Welcome back to the 32nd edition of Thirsty Thursday, an inventory report from RARE PETRO! Go ahead and buckle up because we have some excellent news to cover in today’s report!
RARE PETRO is feeling like celebrating multicultural differences today, so today’s cocktail is a Korean twist on a classic Brazilian Cocktail: The Soju Caipirinha. This slightly sweet citrus drink goes well with just about anything, so go ahead and mix one up. Remember, it is never a good idea to drink alone, especially if drinking soju! Go ahead and send this report to a friend who would also enjoy the inventory data. Time to get started.
The EIA has been making big predictions in recent weeks and often overestimating the magnitude of a drawdown, so things were looking bleak when they predicted a drawdown of fewer than 2 million barrels. Surprisingly, the resulting drawdown was more than twice that at 4.5 million barrels.
The API made a very similar prediction at just shy of 2 million barrels, but their results were not as desirable. The APIs numbers show a drawdown of just barely more than 1 million barrels.
The EIA is now 7 weeks deep into its drawdown streak. The past 5 weeks averaged 3.9 million barrels in drawdowns per week, which does seem to be great news. Still, don’t get too excited yet because this is a period of time where drawdowns are expected. The real challenge comes at the end of January when we do expect to start building inventories. That will be the make or break moment to set the tone for the rest of 2022.
Crude prices have been reacting very positively to recent reports and finally broken above the $80 ceiling. One might even go as far as to call it an $80 floor.
Natural gas has also passed a rather important benchmark: it has broken back above $4. Similar to WTI, there is not a ton of reason to explain this sudden jump in prices. It is likely tied to commodity demand due to the winter season, but fundamentals could be playing into the equation as well if people are growing more concerned about available supplies. While the price action is great, it seems like something is already beginning to apply downward pressure on natural gas.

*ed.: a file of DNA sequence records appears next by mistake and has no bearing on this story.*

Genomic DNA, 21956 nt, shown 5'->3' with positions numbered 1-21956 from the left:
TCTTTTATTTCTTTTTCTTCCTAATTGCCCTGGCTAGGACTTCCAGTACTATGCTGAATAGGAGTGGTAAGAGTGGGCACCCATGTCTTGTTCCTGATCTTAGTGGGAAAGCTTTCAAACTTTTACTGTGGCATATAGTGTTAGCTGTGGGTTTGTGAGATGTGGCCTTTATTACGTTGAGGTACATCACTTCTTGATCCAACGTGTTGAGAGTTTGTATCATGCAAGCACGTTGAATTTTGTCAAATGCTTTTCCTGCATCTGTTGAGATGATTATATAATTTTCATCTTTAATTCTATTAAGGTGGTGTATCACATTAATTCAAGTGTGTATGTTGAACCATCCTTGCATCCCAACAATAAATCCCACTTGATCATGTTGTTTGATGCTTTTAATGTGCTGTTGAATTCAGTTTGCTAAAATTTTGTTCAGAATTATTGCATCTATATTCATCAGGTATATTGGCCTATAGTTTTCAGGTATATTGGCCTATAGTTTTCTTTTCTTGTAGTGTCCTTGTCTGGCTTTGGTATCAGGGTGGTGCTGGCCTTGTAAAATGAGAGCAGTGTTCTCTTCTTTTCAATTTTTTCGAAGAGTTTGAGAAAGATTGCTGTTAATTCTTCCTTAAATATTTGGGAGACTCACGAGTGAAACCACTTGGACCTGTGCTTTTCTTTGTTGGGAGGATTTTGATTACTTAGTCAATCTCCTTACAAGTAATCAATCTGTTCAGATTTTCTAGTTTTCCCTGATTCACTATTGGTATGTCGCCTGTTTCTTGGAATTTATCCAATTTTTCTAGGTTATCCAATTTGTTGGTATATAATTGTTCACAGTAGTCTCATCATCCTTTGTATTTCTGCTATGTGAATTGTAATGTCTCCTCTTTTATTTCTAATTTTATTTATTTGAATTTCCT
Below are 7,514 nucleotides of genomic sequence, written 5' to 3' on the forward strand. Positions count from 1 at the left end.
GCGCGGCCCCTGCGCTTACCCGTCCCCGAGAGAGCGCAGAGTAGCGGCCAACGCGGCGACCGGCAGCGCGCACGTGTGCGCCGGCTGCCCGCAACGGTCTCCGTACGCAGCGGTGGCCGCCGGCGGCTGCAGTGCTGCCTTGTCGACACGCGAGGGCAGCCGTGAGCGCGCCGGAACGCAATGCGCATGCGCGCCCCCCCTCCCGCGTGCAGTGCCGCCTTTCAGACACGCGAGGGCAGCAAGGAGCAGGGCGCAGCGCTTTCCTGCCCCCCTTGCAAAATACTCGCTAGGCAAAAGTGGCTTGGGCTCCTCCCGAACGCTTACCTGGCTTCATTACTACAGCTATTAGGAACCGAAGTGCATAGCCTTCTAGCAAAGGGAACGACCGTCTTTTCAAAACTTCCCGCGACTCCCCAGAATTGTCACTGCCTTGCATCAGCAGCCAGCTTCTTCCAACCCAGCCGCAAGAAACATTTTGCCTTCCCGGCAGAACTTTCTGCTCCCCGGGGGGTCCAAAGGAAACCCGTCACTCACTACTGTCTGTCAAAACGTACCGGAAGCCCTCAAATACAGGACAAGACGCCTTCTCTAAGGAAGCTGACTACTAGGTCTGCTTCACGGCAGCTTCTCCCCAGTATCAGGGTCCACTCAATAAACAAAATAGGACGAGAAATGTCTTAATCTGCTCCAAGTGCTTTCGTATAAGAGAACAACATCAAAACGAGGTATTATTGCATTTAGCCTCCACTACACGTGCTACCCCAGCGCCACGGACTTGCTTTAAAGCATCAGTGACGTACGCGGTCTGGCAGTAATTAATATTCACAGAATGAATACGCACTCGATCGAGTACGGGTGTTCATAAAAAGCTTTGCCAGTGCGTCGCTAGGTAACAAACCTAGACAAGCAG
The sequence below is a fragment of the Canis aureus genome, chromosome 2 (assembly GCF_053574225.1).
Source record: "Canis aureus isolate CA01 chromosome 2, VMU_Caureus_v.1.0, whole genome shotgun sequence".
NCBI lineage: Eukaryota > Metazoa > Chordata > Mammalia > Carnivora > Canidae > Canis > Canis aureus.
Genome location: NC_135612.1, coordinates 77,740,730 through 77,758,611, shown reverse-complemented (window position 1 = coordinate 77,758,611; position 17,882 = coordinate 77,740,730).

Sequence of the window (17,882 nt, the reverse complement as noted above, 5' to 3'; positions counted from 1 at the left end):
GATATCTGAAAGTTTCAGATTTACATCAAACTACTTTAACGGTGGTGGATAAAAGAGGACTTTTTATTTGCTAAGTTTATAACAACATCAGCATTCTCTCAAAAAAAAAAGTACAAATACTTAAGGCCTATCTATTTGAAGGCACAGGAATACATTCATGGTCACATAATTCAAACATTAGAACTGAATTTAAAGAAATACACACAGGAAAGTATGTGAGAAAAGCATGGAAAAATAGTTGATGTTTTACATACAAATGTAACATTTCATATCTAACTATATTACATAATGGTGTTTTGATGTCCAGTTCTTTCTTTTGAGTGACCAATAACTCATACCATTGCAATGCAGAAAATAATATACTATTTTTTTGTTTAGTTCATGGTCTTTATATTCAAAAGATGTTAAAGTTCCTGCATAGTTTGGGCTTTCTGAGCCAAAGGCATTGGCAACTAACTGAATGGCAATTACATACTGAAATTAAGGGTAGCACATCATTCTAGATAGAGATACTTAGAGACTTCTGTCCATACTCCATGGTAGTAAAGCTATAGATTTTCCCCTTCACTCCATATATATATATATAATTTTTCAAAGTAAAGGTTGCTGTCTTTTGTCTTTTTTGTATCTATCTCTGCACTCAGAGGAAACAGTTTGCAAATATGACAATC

Gasoline inventories have been exploding upwards as gasoline adds another 8 million barrels to total inventories. This brings it back into the healthy range that we have witnessed in the past 5 years.
You would imagine that the recent build would have driven gas prices down significantly, but last week’s report showed a 1.6 cent increase on average. This week’s change shows a 3 tenth of a cent price increase. It is likely that the recent builds will influence pump prices in the coming weeks so fingers crossed for decreased pump prices in next week’s report. If the price goes up again, we’ve got something bigger problems to worry about than weekly builds.
Only 9 states have average prices lower than $3 per gallon of regular gas.
Distillates are expected to build in this time, but they are building much slower than initially anticipated. This commodity is usually pretty good at regulating itself, so there is no cause for immediate alarm. Propane continues the downward spiral we expect of it. It hugs the lower limit of the 5-year historical range.
But folks, this is the end of the report. We hope you enjoyed the data more than you enjoyed the cocktail. Be sure to follow us on LinkedIn to never miss any other content that we report. See you this time next week. Cheers!
All data sourced from:
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